Panthier et al.11 showed that, with increasing GA size, the variability of measurements even with RegionFinder increases. They showed that excellent intraobserver agreement could be achieved for lesions with size up to 15.75 mm2. With larger lesions, small changes in the semi-automated algorithm may lead to a greater rise in the measured area of GA. In similar fashion, the difference in area measurements when comparing RegionFinder values to each of the manual techniques was strongly correlated with increasing GA lesion size in this study. However, when comparing RegionFinder to semi-automated ImageJ, the difference in area measurements was only moderately correlated with increasing GA lesion size, suggesting that the semi-automated methods may more closely match even as the lesion size increases. Area measurements outside the agreement limits in the Bland–Altman plots were typically related to lesions larger than 17.7 mm2. The smallest overall differences occurred when comparing Heidelberg RegionFinder with semi-automated ImageJ (0.16 mm2), followed by comparing manual Heidelberg with manual ImageJ (0.48 mm2). It was also noteworthy that the mean difference between the two semi-automated methods was only moderately correlated with increasing GA size (r = 0.60, P < 0.001), whereas the mean difference between RegionFinder and each of the two manual methods was more strongly correlated with GA lesion size (r = 0.80, P < 0.001 for Heidelberg manual; r = 0.84, P < 0.001 for ImageJ manual). This further suggests that, as GA size increases, semi-automated ImageJ measurements were more accurate than manual methods.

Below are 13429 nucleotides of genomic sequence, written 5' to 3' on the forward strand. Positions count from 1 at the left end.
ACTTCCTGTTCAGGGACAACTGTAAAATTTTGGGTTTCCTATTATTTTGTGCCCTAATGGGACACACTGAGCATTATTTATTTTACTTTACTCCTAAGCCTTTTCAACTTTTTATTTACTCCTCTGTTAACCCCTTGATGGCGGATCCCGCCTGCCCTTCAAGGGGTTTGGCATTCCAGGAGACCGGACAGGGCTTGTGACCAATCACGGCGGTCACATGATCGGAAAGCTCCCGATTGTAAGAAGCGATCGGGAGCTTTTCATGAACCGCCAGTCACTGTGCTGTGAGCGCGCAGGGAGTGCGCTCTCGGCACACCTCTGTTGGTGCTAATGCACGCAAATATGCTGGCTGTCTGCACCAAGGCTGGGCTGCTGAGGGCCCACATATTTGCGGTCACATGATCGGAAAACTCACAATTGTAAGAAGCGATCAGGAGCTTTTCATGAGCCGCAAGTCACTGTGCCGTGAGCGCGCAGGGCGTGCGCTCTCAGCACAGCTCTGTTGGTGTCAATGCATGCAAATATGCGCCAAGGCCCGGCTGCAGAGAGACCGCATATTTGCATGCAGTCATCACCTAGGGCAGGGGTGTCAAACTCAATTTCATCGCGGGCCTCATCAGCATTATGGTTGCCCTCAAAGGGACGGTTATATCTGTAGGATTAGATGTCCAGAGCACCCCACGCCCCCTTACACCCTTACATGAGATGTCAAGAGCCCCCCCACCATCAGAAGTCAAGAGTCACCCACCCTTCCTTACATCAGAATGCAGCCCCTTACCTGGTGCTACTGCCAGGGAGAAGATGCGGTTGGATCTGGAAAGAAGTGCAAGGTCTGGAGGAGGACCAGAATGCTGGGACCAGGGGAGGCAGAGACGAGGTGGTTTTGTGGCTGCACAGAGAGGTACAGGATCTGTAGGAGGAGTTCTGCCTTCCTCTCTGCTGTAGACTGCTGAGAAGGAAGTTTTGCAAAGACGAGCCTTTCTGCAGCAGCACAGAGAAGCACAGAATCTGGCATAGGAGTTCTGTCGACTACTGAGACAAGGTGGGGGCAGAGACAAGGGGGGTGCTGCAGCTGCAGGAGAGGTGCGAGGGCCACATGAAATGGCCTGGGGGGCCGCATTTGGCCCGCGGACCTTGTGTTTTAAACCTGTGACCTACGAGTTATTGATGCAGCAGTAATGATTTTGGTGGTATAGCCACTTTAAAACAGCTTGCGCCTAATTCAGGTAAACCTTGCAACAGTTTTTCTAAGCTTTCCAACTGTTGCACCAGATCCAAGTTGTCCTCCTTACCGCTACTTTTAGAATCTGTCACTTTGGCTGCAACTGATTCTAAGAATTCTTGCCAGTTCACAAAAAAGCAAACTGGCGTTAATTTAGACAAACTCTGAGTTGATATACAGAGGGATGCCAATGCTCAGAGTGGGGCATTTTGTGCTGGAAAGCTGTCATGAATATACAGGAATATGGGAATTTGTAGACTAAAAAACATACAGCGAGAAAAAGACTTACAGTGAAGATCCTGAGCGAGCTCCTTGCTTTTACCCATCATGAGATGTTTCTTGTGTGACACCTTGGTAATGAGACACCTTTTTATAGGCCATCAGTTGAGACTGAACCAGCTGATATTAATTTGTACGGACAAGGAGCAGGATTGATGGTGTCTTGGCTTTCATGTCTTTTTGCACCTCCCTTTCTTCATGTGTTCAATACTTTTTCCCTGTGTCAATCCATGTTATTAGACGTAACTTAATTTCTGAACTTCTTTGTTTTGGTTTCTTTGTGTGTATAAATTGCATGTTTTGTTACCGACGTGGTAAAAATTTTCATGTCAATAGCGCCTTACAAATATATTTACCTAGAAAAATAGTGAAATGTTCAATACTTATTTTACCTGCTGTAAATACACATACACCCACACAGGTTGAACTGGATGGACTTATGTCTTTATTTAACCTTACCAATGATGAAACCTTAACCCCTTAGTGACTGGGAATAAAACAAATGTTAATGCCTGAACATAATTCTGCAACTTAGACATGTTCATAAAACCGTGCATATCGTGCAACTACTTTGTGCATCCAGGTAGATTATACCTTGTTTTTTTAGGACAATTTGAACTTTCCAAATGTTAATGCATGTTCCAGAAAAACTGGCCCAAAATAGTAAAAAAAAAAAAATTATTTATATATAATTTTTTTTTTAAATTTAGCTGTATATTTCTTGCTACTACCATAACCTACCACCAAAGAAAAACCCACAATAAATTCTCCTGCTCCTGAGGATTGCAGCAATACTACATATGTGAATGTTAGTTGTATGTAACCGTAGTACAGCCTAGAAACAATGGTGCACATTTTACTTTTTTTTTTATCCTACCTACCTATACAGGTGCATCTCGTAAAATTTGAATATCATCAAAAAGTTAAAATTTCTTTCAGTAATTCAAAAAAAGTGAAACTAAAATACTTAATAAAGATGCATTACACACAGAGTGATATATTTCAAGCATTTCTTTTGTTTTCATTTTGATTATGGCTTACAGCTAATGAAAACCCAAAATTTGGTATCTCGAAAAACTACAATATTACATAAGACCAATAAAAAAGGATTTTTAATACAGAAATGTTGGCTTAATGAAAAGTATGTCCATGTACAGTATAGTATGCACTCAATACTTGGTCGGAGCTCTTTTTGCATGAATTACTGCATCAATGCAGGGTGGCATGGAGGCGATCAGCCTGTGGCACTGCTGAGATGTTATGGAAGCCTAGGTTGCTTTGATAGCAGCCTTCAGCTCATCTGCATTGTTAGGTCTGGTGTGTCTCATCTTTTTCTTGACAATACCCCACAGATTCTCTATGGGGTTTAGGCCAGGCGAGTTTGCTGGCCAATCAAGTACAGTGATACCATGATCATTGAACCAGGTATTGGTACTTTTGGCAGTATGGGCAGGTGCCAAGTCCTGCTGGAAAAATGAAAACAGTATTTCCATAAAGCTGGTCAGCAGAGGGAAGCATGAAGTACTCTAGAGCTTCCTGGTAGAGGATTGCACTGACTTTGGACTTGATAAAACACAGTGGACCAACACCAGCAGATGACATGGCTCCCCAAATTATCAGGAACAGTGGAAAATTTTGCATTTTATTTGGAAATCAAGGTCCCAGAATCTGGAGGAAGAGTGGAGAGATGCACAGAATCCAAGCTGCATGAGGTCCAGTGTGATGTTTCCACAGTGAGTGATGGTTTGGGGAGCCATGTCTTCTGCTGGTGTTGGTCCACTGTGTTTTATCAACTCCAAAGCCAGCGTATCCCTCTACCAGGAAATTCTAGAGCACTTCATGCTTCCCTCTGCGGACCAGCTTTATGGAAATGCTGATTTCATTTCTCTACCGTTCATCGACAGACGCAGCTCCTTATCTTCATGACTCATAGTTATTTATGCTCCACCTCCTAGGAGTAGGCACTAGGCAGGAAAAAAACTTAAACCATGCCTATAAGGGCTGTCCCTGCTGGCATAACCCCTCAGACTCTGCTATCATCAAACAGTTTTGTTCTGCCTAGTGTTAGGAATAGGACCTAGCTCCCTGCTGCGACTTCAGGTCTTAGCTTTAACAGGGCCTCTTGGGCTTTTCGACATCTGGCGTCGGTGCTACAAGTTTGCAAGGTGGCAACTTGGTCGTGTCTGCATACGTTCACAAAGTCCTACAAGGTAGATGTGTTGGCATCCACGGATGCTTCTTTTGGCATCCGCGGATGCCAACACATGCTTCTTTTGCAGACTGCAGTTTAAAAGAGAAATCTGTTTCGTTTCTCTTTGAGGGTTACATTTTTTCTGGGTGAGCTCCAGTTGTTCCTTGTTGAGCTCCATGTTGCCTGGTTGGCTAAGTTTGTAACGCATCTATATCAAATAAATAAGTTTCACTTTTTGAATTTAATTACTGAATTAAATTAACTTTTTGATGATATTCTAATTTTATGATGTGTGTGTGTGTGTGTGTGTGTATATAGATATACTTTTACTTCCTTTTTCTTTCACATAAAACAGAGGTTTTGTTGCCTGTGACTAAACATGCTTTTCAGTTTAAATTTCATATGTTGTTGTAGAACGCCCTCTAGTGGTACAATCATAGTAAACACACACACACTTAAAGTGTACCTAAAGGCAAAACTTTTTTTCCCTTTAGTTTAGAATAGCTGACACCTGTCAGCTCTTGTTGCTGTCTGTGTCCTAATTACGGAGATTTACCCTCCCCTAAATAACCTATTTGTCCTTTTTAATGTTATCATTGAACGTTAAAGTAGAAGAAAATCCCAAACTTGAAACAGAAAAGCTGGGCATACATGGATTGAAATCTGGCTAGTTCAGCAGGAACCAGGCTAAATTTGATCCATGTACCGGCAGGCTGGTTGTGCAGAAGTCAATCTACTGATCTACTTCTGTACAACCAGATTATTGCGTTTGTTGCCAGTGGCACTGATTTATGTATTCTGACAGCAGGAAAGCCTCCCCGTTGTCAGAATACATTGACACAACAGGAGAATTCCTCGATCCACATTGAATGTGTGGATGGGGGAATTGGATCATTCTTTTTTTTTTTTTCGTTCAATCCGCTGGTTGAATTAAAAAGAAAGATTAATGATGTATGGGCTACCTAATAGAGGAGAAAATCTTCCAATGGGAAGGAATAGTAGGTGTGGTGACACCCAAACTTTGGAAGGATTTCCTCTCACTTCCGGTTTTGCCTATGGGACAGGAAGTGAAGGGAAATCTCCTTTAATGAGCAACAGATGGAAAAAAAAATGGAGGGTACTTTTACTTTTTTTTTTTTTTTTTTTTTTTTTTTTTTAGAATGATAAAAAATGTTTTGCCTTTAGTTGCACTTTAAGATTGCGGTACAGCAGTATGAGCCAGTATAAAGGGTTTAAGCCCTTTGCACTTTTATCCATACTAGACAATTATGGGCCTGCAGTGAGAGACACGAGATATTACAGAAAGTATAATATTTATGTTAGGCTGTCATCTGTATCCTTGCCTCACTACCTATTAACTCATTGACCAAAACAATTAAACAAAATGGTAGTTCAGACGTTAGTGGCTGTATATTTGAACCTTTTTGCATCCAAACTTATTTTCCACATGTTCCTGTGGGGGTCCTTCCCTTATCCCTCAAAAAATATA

In this study, we examined the effect of homogeneous lesions versus non-homogeneous lesions on different measurement methods. Previous studies by Holz et al.8 have defined different patterns of GA based on abnormalities in the junctional zone. They concluded that different FAF patterns have an impact on disease progression and can be considered as prognostic factors. Unlike the previously described junctional patterns, we defined homogeneous lesions as those that are more uniformly hypoautofluorescent compared with non-homogeneous lesions, which were defined as those that had mixed areas of hyper- and hypoautofluorescence within the lesion itself rather than focusing only on the borders. Area measurements using each of the manual methods were in close agreement with RegionFinder for homogeneous lesions but yielded higher values for non-homogeneous lesions. In contrast, the difference in area measurements was not significant when comparing RegionFinder with semi-automated ImageJ for both homogeneous and non-homogeneous lesions. Because both semi-automated methods use a similar detection algorithm that is based on pixel intensity, they are able to measure only the hypoautofluorescent areas even within non-homogeneous lesions compared with the manual methods, which demarcate the boundaries of the lesion and therefore may incorporate some relatively more hyperautofluorescent areas within it. These differences in measurement technique likely explain the discrepancies in area measurements seen between the manual and semi-automated methods, particularly for non-homogeneous lesions, and suggest that the manual methods may not be as reliable for accurate measurement of GA area.